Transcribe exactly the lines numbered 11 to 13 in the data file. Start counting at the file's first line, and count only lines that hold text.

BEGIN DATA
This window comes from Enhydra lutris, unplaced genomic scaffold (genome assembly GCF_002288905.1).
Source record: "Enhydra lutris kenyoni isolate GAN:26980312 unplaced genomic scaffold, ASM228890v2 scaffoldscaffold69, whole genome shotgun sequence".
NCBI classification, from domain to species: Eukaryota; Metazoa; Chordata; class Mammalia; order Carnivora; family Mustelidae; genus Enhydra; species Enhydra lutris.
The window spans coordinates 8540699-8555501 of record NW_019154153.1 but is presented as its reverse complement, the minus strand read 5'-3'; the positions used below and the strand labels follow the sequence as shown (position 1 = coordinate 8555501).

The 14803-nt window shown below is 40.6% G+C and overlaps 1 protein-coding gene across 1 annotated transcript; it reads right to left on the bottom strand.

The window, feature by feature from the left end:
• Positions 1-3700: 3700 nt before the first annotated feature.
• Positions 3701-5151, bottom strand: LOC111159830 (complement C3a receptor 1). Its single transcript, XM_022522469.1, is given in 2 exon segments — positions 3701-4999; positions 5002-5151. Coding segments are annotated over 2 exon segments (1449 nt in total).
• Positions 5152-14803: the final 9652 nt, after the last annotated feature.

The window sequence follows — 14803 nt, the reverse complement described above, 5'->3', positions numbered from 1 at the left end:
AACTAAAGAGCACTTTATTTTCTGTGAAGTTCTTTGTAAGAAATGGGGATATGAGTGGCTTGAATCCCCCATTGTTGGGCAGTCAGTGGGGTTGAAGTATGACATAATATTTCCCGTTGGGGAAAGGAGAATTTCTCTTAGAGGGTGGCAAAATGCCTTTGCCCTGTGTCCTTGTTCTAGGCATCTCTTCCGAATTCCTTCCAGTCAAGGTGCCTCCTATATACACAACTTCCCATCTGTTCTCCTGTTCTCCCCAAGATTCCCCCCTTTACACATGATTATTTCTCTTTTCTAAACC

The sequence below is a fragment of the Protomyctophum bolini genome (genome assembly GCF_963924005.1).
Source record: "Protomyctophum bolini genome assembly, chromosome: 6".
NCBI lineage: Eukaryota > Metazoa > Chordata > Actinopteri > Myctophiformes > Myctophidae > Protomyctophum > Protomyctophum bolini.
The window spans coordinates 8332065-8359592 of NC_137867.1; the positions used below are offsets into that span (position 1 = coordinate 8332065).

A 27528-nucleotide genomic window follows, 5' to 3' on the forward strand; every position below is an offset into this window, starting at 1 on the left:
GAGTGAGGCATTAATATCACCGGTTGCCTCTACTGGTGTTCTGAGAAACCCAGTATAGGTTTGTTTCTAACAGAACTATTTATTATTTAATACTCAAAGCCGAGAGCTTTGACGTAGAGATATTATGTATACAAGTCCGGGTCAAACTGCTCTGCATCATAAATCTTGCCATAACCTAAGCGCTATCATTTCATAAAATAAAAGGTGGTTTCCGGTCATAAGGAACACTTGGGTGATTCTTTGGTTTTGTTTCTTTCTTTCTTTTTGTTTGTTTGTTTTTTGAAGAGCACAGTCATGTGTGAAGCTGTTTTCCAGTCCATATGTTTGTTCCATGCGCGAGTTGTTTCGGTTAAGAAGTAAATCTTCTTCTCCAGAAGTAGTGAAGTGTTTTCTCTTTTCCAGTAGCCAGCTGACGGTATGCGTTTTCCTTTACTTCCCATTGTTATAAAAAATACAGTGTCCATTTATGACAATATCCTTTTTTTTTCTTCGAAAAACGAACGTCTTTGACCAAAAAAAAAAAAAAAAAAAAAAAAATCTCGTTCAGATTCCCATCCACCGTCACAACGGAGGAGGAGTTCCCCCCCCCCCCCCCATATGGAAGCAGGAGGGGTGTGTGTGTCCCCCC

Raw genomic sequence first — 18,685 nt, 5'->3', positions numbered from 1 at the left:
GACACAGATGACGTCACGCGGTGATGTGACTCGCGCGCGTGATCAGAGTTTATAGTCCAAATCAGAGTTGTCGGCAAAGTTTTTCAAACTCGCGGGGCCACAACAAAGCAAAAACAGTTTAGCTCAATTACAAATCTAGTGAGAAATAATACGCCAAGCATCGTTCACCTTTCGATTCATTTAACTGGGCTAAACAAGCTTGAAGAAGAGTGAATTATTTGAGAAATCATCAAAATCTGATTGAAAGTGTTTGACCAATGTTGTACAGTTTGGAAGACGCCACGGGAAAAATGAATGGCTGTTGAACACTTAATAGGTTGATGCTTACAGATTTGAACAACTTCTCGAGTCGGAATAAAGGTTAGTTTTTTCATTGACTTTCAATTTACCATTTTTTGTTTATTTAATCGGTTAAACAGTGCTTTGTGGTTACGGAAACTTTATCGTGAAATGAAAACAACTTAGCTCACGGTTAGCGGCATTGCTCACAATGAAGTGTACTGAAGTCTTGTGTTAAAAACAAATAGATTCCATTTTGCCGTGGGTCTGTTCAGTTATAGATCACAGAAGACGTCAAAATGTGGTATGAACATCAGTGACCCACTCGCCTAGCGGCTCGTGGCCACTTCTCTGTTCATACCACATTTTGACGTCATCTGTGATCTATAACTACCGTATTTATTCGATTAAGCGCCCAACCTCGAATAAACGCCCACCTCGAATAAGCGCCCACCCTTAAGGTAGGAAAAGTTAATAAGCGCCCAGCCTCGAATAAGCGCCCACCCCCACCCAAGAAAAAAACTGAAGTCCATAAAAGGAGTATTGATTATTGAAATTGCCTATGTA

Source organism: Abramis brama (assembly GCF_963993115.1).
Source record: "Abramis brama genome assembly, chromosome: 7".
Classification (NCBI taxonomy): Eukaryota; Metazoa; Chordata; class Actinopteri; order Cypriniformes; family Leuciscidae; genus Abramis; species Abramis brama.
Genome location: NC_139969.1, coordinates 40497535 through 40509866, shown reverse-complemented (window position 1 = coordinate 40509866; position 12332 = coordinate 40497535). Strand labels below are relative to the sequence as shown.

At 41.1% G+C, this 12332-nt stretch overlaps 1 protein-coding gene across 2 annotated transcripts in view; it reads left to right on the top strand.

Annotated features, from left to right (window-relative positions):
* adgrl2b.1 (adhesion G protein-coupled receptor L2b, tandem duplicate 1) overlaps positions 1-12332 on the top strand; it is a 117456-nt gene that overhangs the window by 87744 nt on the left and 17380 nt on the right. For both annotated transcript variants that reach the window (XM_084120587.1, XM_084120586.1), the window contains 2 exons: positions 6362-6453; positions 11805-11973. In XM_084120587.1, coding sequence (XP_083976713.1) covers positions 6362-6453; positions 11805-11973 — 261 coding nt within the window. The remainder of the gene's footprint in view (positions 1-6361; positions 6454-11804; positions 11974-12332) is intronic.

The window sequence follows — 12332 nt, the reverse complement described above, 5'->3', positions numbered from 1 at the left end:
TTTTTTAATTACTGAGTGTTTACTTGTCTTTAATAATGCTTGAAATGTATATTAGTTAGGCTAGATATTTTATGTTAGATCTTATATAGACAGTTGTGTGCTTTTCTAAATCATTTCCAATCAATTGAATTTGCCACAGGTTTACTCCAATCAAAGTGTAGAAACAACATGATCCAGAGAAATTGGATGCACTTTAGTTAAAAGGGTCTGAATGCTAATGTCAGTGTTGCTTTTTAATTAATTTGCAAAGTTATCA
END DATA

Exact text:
AACTAAAGAGCACTTTATTTTCTGTGAAGTTCTTTGTAAGAAATGGGGATATGAGTGGCTTGAATCCCCCATTGTTGGGCAGTCAGTGGGGTTGAAGTATGACATAATATTTCCCGTTGGGGAAAGGAGAATTTCTCTTAGAGGGTGGCAAAATGCCTTTGCCCTGTGTCCTTGTTCTAGGCATCTCTTCCGAATTCCTTCCAGTCAAGGTGCCTCCTATATACACAACTTCCCATCTGTTCTCCTGTTCTCCCCAAGATTCCCCCCTTTACACATGATTATTTCTCTTTTCTAAACC

The sequence below is a fragment of the Protomyctophum bolini genome (genome assembly GCF_963924005.1).
Source record: "Protomyctophum bolini genome assembly, chromosome: 6".